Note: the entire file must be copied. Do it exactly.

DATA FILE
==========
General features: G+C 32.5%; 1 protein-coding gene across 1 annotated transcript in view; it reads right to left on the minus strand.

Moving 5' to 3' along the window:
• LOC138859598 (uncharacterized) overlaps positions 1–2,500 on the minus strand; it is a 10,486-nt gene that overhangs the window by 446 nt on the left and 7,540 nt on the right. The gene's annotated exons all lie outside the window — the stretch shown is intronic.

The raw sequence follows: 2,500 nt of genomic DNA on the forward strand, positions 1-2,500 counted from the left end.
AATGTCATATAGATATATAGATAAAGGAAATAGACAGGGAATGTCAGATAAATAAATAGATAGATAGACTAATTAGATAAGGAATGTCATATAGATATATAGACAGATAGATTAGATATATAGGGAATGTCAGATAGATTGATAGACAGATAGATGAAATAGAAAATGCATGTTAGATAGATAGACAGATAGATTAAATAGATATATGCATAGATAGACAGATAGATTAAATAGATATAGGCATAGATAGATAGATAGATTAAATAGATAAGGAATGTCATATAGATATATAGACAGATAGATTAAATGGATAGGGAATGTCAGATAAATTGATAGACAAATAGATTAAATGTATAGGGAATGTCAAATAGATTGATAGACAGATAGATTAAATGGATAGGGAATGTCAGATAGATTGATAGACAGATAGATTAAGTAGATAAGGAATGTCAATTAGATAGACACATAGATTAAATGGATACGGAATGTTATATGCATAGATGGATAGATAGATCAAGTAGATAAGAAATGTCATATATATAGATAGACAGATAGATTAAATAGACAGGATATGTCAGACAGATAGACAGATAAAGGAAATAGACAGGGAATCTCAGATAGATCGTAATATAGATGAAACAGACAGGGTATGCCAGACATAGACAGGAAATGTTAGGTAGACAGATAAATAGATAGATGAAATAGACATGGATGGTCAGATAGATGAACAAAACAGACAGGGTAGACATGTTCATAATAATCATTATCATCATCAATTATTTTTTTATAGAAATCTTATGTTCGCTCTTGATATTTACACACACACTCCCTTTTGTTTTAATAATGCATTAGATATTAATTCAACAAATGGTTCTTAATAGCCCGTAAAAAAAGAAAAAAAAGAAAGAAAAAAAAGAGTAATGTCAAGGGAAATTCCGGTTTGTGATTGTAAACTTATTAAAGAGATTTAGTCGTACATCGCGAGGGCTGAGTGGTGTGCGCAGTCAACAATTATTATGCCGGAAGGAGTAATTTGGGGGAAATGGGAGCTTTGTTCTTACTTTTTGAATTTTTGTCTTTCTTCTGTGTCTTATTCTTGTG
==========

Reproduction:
General features: G+C 32.5%; 1 protein-coding gene across 1 annotated transcript in view; it reads right to left on the minus strand.

Moving 5' to 3' along the window:
• LOC138859598 (uncharacterized) overlaps positions 1–2,500 on the minus strand; it is a 10,486-nt gene that overhangs the window by 446 nt on the left and 7,540 nt on the right. The gene's annotated exons all lie outside the window — the stretch shown is intronic.

The raw sequence follows: 2,500 nt of genomic DNA on the forward strand, positions 1-2,500 counted from the left end.
AATGTCATATAGATATATAGATAAAGGAAATAGACAGGGAATGTCAGATAAATAAATAGATAGATAGACTAATTAGATAAGGAATGTCATATAGATATATAGACAGATAGATTAGATATATAGGGAATGTCAGATAGATTGATAGACAGATAGATGAAATAGAAAATGCATGTTAGATAGATAGACAGATAGATTAAATAGATATATGCATAGATAGACAGATAGATTAAATAGATATAGGCATAGATAGATAGATAGATTAAATAGATAAGGAATGTCATATAGATATATAGACAGATAGATTAAATGGATAGGGAATGTCAGATAAATTGATAGACAAATAGATTAAATGTATAGGGAATGTCAAATAGATTGATAGACAGATAGATTAAATGGATAGGGAATGTCAGATAGATTGATAGACAGATAGATTAAGTAGATAAGGAATGTCAATTAGATAGACACATAGATTAAATGGATACGGAATGTTATATGCATAGATGGATAGATAGATCAAGTAGATAAGAAATGTCATATATATAGATAGACAGATAGATTAAATAGACAGGATATGTCAGACAGATAGACAGATAAAGGAAATAGACAGGGAATCTCAGATAGATCGTAATATAGATGAAACAGACAGGGTATGCCAGACATAGACAGGAAATGTTAGGTAGACAGATAAATAGATAGATGAAATAGACATGGATGGTCAGATAGATGAACAAAACAGACAGGGTAGACATGTTCATAATAATCATTATCATCATCAATTATTTTTTTATAGAAATCTTATGTTCGCTCTTGATATTTACACACACACTCCCTTTTGTTTTAATAATGCATTAGATATTAATTCAACAAATGGTTCTTAATAGCCCGTAAAAAAAGAAAAAAAAGAAAGAAAAAAAAGAGTAATGTCAAGGGAAATTCCGGTTTGTGATTGTAAACTTATTAAAGAGATTTAGTCGTACATCGCGAGGGCTGAGTGGTGTGCGCAGTCAACAATTATTATGCCGGAAGGAGTAATTTGGGGGAAATGGGAGCTTTGTTCTTACTTTTTGAATTTTTGTCTTTCTTCTGTGTCTTATTCTTGTG